Use Lots Of Open-Ended Questions

Using open-ended questions helps all students, no matter what their skill level, to be successful in giving feedback. Answering open-ended questions also give you a better idea of what they know and understand that a multiple choice type test ever will.

The Real Essential Standards and Objectives

You can’t cover everything in great depth. Let’s be real here… it just doesn’t happen due to many factors. Choose the essential standards and objectives you want to cover and go deep into learning and understanding. Ever hear the saying,”If everything is important, nothing is important.” It’s never been truer. Expect proficiency and mastery from all students we need to be realistic in expectations with a student’s ability. This is what differentiation is about. Challenge each student appropriately and engagingly.

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Sep 07

The First Week Of School Is Over…. Now What?

By Brenda Mullard | Uncategorized

The First Week Of School is Over… Now What?

New Year

It’s the first week of school. The excitement is high! Classrooms are ready, everyone is wearing their new wardrobe, and breaking out the new school supplies. Some are nervous and some are excited. Oh, and the kids are too. 🙂 But Now the first week of school is over. Now, what do you do?

So you’ve gotten through the first week of ice breakers and it’s time to get to teaching. Now what? Let the real work begin! Lessons, assessments, activities, worksheets, etc. Some of you may have been thrown into new grade levels or maybe have never taught art before. some of you don’t have a classroom and are going from room to room on a cart trying to figure out how to make it all work. Some of you may have a whole new curriculum or be moving to standards based grading. Most of you have a combination! So where do you begin?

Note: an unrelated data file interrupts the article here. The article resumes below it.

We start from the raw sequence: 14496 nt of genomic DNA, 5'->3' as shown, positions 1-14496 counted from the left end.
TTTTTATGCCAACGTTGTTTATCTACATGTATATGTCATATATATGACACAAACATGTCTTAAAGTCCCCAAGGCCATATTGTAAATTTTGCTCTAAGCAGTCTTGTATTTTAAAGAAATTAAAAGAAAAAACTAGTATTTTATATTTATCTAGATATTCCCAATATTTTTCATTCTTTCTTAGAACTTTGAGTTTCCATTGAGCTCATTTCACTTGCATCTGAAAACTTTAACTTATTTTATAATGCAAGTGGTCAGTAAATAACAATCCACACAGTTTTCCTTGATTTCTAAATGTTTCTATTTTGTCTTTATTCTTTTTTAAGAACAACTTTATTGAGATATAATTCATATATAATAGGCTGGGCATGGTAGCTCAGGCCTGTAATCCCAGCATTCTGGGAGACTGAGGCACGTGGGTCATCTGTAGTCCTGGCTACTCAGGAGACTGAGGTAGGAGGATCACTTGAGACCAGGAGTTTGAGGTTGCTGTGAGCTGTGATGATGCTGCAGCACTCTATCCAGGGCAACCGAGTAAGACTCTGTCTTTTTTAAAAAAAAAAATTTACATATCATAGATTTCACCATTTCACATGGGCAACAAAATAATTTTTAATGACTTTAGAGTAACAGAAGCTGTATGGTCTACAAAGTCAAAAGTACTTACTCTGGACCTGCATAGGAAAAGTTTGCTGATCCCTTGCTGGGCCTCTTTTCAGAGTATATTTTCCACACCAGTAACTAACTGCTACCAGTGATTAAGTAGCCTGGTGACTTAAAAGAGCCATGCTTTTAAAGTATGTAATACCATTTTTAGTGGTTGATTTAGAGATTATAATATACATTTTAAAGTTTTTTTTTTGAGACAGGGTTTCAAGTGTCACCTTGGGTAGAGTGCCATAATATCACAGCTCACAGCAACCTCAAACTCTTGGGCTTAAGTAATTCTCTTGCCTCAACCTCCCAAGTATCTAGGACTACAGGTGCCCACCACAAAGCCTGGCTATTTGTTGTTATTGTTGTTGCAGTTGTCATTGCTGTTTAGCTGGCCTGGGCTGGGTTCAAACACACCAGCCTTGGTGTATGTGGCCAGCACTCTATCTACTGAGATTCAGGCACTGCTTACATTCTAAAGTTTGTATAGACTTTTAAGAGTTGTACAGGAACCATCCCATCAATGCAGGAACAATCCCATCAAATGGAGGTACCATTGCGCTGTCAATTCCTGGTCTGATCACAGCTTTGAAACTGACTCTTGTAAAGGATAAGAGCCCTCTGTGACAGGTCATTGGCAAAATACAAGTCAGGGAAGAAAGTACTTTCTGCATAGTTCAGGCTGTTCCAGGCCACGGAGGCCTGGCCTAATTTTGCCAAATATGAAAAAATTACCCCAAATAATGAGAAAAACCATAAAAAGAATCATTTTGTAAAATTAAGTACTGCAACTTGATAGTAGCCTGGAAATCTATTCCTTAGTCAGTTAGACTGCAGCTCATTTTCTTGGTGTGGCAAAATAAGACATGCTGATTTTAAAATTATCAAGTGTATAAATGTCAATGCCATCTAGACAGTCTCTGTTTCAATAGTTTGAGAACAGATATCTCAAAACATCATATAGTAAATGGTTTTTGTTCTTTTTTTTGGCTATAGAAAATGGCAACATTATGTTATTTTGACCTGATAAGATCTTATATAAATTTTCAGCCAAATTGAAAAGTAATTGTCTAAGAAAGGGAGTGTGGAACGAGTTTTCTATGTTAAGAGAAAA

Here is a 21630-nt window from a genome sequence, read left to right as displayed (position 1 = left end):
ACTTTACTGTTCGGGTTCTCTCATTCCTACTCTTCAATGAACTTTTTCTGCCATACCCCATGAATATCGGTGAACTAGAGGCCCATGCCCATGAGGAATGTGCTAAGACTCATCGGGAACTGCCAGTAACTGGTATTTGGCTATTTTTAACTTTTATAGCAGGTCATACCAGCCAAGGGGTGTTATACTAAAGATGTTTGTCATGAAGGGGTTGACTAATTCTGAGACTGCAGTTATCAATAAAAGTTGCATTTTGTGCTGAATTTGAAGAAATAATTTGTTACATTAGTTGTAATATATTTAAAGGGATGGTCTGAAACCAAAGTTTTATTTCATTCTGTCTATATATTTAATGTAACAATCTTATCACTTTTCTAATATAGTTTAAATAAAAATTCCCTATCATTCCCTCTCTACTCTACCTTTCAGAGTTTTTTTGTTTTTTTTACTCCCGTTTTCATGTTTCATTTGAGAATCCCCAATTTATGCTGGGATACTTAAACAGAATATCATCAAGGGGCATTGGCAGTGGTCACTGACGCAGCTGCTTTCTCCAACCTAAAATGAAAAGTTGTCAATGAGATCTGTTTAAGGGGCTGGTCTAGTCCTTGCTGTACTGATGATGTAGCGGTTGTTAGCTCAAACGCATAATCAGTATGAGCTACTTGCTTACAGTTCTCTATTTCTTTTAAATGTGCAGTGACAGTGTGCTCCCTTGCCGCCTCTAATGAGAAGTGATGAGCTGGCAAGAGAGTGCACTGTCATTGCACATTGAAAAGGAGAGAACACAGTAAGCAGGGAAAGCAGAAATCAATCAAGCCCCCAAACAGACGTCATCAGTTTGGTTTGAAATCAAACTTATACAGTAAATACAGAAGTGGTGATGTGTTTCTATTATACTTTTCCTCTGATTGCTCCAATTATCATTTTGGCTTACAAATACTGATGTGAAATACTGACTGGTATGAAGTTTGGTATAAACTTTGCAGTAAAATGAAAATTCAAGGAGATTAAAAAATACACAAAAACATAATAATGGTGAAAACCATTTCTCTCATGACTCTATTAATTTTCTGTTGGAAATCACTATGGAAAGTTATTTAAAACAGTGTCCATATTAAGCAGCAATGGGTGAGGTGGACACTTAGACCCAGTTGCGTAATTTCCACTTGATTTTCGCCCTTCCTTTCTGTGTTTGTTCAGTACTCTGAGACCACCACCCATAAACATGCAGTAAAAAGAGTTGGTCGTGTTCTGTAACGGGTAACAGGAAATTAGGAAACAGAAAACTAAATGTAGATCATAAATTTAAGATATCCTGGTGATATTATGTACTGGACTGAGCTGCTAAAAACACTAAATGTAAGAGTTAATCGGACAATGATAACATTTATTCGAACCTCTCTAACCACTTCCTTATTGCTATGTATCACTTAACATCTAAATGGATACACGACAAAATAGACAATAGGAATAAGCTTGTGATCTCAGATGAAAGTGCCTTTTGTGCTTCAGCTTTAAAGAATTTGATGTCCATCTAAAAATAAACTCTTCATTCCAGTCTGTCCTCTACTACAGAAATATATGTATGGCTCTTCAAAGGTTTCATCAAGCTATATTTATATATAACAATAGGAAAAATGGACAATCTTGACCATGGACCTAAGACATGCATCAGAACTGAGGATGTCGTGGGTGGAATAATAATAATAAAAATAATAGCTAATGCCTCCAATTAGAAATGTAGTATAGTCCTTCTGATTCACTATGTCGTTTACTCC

So What Do You Do First?

Find out what standards your district uses for Art Classes? Are your standards, objectives, and curriculum listed somewhere for you can get your hands them?  What are the critical objectives you want students to know when they leave your classroom doors?

Lessons, So Many Lessons!

Once you figure out your standards, your next step is to start planning lessons. Ohhhhh, so many lessons. But really options are endless. The “what” isn’t the hard part of the lesson, it’s the “how” that most struggle with.

An Hourish Of Learning

Like to lay out my lesson in a daily agenda first. Just so I know what I will be doing from day to day.

Daily Agenda pg1 Lesson Agenda page 3